IDEAS home Printed from
   My bibliography  Save this paper

Media Impact of Nutrition Information on Food Choice


  • Shiratori, Sakiko
  • Kinsey, Jean D.


This study estimated the impact of nutrition information provided by popular media on consumers’ purchases in U.S. grocery stores, taking omega-3 fortified eggs as an example. The media index was constructed from multiple information sources by utilizing computer-coded content analysis. Their probability of purchasing omega-3 eggs between 1998 and 2007 based on household-level scanner data was analyzed by logistic regression models to incorporate elements of information effects. The results showed the significant positive impact of nutritional information from the popular media on consumers’ food choices, thus publishing in popular media can be an effective communication approach to promote consumers’ health.

Suggested Citation

  • Shiratori, Sakiko & Kinsey, Jean D., 2011. "Media Impact of Nutrition Information on Food Choice," 2011 Annual Meeting, July 24-26, 2011, Pittsburgh, Pennsylvania 103850, Agricultural and Applied Economics Association.
  • Handle: RePEc:ags:aaea11:103850

    Download full text from publisher

    File URL:
    Download Restriction: no

    References listed on IDEAS

    1. William S. Breffle & Edward R. Morey & Tymon S. Lodder, 1998. "Using Contingent Valuation to Estimate a Neighbourhood's Willingness to Pay to Preserve Undeveloped Urban Land," Urban Studies, Urban Studies Journal Limited, vol. 35(4), pages 715-727, April.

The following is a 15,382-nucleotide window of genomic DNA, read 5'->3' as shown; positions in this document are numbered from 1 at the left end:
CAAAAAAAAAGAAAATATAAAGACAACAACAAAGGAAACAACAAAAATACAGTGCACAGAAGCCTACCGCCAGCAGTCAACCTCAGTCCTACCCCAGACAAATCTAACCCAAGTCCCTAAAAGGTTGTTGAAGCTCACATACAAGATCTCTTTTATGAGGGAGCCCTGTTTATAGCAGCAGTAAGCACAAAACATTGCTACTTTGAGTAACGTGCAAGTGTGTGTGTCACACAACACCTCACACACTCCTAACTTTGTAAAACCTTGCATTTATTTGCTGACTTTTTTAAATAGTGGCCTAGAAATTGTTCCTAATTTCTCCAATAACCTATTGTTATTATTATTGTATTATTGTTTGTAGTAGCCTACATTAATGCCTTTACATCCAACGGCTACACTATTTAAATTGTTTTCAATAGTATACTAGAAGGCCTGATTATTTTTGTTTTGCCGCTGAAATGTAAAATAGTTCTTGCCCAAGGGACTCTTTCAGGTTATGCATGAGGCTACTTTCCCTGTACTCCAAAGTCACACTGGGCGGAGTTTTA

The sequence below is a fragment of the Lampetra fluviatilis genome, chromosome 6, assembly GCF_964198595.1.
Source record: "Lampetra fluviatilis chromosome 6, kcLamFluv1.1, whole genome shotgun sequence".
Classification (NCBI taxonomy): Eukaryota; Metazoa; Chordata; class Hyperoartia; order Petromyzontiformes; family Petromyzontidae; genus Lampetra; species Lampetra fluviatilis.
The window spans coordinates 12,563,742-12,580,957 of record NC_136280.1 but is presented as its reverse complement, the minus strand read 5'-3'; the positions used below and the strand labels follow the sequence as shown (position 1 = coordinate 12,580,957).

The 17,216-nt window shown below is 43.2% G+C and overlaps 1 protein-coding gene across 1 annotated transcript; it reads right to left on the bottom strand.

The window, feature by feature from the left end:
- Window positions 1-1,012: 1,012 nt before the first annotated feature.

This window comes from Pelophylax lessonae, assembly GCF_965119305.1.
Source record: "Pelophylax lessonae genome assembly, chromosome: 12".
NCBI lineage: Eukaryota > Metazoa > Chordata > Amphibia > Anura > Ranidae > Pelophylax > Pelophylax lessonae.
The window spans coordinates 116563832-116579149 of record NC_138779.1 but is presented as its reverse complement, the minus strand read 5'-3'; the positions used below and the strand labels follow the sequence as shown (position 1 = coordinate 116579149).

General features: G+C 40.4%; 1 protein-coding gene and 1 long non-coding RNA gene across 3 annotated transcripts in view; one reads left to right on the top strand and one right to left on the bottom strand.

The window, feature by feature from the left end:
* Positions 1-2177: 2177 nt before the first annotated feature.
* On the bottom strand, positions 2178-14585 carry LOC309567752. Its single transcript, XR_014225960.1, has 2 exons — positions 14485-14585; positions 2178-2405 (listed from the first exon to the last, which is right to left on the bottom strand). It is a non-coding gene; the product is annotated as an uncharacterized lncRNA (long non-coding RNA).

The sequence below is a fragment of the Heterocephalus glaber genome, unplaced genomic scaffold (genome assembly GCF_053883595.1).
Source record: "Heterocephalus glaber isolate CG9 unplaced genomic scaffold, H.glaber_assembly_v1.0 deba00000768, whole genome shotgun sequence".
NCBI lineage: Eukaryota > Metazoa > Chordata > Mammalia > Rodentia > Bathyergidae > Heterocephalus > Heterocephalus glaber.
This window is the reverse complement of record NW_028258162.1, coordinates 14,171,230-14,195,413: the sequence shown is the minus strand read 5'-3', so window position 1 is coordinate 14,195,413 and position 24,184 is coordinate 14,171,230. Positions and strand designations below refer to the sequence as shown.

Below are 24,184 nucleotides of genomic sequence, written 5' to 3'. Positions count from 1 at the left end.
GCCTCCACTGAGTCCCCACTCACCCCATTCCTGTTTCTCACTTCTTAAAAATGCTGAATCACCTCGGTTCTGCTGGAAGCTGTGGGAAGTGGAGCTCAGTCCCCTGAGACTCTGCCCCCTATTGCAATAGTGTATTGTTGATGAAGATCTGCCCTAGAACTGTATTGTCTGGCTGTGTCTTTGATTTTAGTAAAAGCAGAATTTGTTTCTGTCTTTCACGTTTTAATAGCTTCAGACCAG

2. Torres, Arturo Balderas & Marchant, Rob & Lovett, Jon C. & Smart, James C.R. & Tipper, Richard, 2010. "Analysis of the carbon sequestration costs of afforestation and reforestation agroforestry practices and the use of cost curves to evaluate their potential for implementation of climate change mitigat," Ecological Economics, Elsevier, vol. 69(3), pages 469-477, January.
    3. Russell, Clifford S., 2001. "Applying Economics to the Environment," OUP Catalogue, Oxford University Press, number 9780195126846, June.
    4. Peter J. Parks & Ian W. Hardie, 1995. "Least-Cost Forest Carbon Reserves: Cost-Effective Subsidies to Convert Marginal Agricultural Land to Forests," Land Economics, University of Wisconsin Press, vol. 71(1), pages 122-136.
    5. Barrio, Melina & Loureiro, Maria L., 2010. "A meta-analysis of contingent valuation forest studies," Ecological Economics, Elsevier, vol. 69(5), pages 1023-1030, March.
    6. Acharya, Gayatri & Bennett, Lynne Lewis, 2001. "Valuing Open Space and Land-Use Patterns in Urban Watersheds," The Journal of Real Estate Finance and Economics, Springer, vol. 22(2-3), pages 221-237, March-May.
    7. Lee, Choong-Ki & W. Mjelde, James, 2007. "Valuation of ecotourism resources using a contingent valuation method: The case of the Korean DMZ," Ecological Economics, Elsevier, vol. 63(2-3), pages 511-520, August.
    8. Adams, Cristina & Seroa da Motta, Ronaldo & Ortiz, Ramón Arigoni & Reid, John & Ebersbach Aznar, Cristina & de Almeida Sinisgalli, Paulo Antonio, 2008. "The use of contingent valuation for evaluating protected areas in the developing world: Economic valuation of Morro do Diabo State Park, Atlantic Rainforest, São Paulo State (Brazil)," Ecological Economics, Elsevier, vol. 66(2-3), pages 359-370, June.